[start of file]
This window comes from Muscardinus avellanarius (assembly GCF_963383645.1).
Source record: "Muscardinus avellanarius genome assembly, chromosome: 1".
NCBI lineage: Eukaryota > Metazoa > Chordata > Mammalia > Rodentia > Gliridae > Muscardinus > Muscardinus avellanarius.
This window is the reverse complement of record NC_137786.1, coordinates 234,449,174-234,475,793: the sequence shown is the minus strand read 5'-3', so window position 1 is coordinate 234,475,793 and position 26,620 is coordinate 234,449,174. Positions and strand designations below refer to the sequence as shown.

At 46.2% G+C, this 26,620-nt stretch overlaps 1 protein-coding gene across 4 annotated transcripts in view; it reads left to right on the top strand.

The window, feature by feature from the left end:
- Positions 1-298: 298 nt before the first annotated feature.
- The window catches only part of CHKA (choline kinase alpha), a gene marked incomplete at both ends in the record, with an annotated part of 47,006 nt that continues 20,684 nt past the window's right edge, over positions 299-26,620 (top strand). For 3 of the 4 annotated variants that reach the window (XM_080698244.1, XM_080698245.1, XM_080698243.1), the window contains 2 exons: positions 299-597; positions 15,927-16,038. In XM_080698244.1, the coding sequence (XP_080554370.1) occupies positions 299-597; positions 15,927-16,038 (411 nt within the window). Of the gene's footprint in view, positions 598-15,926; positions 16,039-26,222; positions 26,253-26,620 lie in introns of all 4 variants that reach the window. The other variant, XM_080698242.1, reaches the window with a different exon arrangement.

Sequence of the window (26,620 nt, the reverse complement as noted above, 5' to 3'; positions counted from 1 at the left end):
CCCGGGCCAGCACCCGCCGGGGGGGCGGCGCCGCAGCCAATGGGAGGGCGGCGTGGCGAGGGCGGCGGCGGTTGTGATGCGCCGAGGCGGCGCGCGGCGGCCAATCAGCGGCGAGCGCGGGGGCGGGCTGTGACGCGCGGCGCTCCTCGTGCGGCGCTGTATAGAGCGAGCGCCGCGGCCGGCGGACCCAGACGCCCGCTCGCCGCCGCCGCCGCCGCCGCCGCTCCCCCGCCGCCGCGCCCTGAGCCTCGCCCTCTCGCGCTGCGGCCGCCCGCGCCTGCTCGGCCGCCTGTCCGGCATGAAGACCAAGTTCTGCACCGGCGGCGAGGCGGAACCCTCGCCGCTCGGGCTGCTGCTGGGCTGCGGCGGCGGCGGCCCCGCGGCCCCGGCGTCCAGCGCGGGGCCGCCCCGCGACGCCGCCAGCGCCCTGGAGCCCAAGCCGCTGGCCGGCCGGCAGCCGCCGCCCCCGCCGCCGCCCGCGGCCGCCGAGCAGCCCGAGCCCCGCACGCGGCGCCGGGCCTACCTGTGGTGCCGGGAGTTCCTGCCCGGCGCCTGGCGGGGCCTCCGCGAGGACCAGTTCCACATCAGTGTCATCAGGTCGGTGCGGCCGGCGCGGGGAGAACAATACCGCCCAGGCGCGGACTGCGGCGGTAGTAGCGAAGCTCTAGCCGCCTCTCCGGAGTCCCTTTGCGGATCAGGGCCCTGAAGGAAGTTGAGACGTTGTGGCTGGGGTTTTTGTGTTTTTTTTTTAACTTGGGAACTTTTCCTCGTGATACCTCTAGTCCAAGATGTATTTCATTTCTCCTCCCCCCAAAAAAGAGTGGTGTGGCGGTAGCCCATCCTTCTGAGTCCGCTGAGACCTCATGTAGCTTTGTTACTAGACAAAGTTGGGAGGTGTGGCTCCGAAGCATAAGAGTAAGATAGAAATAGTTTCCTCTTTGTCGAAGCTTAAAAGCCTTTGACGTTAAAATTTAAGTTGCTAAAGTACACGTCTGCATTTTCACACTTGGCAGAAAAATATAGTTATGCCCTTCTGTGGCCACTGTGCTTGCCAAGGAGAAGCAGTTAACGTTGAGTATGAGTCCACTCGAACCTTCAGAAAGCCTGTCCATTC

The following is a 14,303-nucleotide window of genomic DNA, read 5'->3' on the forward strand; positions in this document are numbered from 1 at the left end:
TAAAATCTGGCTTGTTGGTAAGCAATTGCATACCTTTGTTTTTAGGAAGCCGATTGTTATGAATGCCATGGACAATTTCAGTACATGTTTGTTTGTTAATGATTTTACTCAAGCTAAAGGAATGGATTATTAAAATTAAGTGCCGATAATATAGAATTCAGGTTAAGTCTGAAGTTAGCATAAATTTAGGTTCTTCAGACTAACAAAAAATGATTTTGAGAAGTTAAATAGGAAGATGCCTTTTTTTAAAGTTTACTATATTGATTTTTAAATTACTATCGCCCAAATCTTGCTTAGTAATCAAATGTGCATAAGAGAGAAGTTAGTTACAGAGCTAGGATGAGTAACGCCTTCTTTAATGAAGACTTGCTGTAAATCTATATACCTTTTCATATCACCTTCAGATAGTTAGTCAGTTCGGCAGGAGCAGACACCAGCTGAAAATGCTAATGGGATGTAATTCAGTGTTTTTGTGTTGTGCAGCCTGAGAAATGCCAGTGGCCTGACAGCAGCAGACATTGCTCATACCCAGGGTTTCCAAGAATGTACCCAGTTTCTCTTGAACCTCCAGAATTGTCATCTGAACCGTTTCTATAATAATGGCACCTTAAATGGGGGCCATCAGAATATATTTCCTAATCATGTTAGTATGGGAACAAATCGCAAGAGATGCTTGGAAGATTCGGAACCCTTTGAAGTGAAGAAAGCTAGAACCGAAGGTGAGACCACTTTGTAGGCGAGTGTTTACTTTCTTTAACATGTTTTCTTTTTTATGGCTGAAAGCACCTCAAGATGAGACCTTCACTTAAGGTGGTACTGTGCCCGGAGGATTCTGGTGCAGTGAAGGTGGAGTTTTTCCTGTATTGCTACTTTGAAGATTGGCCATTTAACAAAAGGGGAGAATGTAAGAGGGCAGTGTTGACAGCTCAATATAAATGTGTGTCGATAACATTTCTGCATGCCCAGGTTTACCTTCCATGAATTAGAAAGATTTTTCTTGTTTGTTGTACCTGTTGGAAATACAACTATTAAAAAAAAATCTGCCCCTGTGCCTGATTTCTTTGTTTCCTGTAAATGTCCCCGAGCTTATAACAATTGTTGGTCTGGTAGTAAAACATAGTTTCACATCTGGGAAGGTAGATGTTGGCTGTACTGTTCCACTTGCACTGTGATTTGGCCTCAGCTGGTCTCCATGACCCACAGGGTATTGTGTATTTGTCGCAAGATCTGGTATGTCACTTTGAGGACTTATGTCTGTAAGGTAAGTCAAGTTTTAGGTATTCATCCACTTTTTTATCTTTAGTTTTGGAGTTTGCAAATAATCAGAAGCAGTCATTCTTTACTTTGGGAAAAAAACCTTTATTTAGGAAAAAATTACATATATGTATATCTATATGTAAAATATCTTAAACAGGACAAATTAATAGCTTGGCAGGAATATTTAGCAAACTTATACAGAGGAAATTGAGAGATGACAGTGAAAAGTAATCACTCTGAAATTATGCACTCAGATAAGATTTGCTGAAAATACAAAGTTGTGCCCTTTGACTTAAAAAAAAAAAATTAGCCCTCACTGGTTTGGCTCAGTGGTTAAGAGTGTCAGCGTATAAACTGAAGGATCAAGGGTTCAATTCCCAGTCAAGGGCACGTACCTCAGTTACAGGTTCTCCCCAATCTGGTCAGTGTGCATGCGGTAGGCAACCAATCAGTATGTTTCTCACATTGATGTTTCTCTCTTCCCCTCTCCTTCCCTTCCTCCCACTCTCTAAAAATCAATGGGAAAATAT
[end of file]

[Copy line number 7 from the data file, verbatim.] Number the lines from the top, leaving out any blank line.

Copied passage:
- Positions 1-298: 298 nt before the first annotated feature.